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U.S. feds declare disaster for Florida oyster industry
Nearly a year after the state first asked for help, federal officials are declaring a fishery disaster for Florida's oyster industry in the Gulf of Mexico.
The collapse of the oyster industry last year came after a drought reduced freshwater flowing into Apalachicola Bay. But state officials have also blamed the lack of freshwater flow due to increased consumption in Georgia.
The declaration by the U.S. Secretary of Commerce Penny Pritzker sets the stage for possible help from the federal government if Congress approves it. That aid could include economic assistance to fishing businesses and communities, including oystermen.
"We understand the economic significance this historic oyster fishery has for fishermen and related businesses in the Panhandle of Florida," Pritzker said in a statement.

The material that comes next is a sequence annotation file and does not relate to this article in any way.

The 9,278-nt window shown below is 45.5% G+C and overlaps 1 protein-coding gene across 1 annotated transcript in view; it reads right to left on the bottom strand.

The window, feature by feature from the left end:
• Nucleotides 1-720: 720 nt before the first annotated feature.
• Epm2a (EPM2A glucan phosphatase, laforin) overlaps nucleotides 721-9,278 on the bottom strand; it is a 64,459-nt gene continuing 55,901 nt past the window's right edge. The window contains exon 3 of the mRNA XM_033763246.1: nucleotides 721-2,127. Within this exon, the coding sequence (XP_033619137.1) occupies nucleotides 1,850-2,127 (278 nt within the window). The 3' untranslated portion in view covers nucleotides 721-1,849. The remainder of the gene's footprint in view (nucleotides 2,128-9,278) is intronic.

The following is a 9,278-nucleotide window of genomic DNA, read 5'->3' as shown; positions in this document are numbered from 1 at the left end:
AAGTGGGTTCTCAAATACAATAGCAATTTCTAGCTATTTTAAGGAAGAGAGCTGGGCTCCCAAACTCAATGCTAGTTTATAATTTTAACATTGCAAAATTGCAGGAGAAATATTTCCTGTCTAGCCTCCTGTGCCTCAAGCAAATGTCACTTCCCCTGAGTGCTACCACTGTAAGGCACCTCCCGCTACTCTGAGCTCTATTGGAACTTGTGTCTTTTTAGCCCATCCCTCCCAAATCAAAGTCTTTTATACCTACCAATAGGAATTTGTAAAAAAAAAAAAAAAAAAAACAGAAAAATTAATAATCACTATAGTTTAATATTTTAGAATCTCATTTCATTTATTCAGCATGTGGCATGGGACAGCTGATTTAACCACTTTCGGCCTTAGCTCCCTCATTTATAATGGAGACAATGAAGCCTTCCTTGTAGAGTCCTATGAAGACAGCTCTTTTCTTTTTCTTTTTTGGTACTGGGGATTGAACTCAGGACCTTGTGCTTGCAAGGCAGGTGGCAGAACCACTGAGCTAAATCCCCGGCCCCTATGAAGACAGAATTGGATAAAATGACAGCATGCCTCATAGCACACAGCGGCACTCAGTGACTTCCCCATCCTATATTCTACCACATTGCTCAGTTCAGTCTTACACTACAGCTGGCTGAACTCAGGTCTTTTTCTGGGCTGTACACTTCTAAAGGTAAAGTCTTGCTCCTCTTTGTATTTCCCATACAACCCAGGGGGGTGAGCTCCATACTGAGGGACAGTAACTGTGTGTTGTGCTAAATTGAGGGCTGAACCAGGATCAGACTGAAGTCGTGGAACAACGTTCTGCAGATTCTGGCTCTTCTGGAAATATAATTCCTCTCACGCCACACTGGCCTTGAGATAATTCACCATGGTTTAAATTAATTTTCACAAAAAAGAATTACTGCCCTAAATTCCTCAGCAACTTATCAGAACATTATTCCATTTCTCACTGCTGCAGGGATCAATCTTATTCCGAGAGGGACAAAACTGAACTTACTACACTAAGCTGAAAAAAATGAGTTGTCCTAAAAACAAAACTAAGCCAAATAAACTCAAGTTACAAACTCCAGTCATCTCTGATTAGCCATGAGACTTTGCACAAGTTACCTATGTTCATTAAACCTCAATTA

The announcement comes a day before both U.S. Sens. Marco Rubio and Bill Nelson are scheduled to be in Apalachicola for a field hearing by the Senate Commerce Committee. The committee will take testimony about the impact of water flows in the bay.
The Apalachicola River that flows into the bay is part of the Apalachicola, Chattahoochee and Flint river system. The states of Alabama, Georgia and Florida have fought for years over the amount of freshwater coming downstream from Georgia to the other states.
Gov. Rick Scott first requested a fishery disaster declaration back in September 2012.
He called on Congress to act swiftly to approve aid for the region now that the federal declaration had been made.
"Congress should move with a sense of urgency to provide much needed support for families in the region, so they can get back on their feet and continue providing our nation with the world's best oysters," Scott said in a statement.
Last year the state obtained a $2.7 million federal grant to pay 200 dislocated oystermen for a project to re-shell the bay in the Florida Panhandle to help it recover and re-open to harvesting.